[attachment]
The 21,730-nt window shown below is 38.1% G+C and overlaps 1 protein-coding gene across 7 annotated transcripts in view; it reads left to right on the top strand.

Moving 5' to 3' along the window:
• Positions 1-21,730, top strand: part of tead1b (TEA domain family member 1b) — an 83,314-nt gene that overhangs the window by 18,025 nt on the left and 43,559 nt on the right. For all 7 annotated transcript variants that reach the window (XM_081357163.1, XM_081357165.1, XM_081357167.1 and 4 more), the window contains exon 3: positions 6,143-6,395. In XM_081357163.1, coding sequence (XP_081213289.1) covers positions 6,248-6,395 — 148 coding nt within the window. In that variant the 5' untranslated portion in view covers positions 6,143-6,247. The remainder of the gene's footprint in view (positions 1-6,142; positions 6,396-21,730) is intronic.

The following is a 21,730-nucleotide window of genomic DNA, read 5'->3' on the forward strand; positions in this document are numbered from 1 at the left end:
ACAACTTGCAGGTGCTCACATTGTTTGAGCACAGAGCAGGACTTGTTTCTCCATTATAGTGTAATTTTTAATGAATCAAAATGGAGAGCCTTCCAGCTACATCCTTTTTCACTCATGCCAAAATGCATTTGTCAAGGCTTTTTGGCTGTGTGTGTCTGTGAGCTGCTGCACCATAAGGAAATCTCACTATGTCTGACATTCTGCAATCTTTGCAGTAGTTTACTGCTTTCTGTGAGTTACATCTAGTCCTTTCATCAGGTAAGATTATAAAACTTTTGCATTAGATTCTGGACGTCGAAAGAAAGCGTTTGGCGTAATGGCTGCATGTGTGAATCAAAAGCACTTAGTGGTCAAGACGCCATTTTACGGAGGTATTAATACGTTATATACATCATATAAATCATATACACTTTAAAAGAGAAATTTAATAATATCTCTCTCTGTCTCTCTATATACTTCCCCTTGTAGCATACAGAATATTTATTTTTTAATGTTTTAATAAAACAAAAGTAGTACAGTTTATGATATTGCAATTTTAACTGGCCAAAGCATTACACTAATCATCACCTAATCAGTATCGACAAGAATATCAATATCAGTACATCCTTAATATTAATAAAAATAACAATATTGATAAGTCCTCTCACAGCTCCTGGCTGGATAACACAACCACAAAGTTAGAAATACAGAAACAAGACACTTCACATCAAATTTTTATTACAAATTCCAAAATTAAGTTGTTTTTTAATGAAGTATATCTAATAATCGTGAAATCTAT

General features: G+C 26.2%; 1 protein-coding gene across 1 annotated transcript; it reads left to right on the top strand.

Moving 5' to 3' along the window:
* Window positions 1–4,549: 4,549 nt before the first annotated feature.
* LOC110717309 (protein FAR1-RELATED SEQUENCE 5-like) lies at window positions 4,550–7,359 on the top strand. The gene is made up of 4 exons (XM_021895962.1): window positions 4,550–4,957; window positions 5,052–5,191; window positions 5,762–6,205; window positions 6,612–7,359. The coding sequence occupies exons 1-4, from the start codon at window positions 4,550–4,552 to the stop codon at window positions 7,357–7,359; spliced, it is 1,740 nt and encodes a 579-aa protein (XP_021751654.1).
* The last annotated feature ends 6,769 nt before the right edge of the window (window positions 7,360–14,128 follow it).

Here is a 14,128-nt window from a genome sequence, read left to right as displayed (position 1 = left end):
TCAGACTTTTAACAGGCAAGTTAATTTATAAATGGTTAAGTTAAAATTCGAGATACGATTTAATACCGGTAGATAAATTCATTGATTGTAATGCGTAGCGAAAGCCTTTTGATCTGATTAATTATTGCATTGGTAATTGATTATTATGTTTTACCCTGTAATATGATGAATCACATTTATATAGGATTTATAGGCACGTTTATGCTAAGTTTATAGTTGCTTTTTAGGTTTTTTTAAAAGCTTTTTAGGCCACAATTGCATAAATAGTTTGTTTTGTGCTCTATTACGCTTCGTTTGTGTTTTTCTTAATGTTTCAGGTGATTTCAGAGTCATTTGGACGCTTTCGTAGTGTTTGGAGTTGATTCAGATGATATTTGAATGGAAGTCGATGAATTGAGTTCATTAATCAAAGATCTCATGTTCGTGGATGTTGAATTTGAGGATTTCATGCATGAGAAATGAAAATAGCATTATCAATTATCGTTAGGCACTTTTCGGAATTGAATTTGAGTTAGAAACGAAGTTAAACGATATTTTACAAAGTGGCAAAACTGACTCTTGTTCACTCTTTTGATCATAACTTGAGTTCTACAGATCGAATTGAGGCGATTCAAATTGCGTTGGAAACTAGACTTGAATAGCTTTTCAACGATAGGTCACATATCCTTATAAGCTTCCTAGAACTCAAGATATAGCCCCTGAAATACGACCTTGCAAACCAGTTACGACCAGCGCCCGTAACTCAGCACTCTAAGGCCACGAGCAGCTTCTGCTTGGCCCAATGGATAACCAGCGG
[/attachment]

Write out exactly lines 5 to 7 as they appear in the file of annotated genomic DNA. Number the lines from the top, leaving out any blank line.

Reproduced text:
ACAACTTGCAGGTGCTCACATTGTTTGAGCACAGAGCAGGACTTGTTTCTCCATTATAGTGTAATTTTTAATGAATCAAAATGGAGAGCCTTCCAGCTACATCCTTTTTCACTCATGCCAAAATGCATTTGTCAAGGCTTTTTGGCTGTGTGTGTCTGTGAGCTGCTGCACCATAAGGAAATCTCACTATGTCTGACATTCTGCAATCTTTGCAGTAGTTTACTGCTTTCTGTGAGTTACATCTAGTCCTTTCATCAGGTAAGATTATAAAACTTTTGCATTAGATTCTGGACGTCGAAAGAAAGCGTTTGGCGTAATGGCTGCATGTGTGAATCAAAAGCACTTAGTGGTCAAGACGCCATTTTACGGAGGTATTAATACGTTATATACATCATATAAATCATATACACTTTAAAAGAGAAATTTAATAATATCTCTCTCTGTCTCTCTATATACTTCCCCTTGTAGCATACAGAATATTTATTTTTTAATGTTTTAATAAAACAAAAGTAGTACAGTTTATGATATTGCAATTTTAACTGGCCAAAGCATTACACTAATCATCACCTAATCAGTATCGACAAGAATATCAATATCAGTACATCCTTAATATTAATAAAAATAACAATATTGATAAGTCCTCTCACAGCTCCTGGCTGGATAACACAACCACAAAGTTAGAAATACAGAAACAAGACACTTCACATCAAATTTTTATTACAAATTCCAAAATTAAGTTGTTTTTTAATGAAGTATATCTAATAATCGTGAAATCTAT

General features: G+C 26.2%; 1 protein-coding gene across 1 annotated transcript; it reads left to right on the top strand.

Moving 5' to 3' along the window: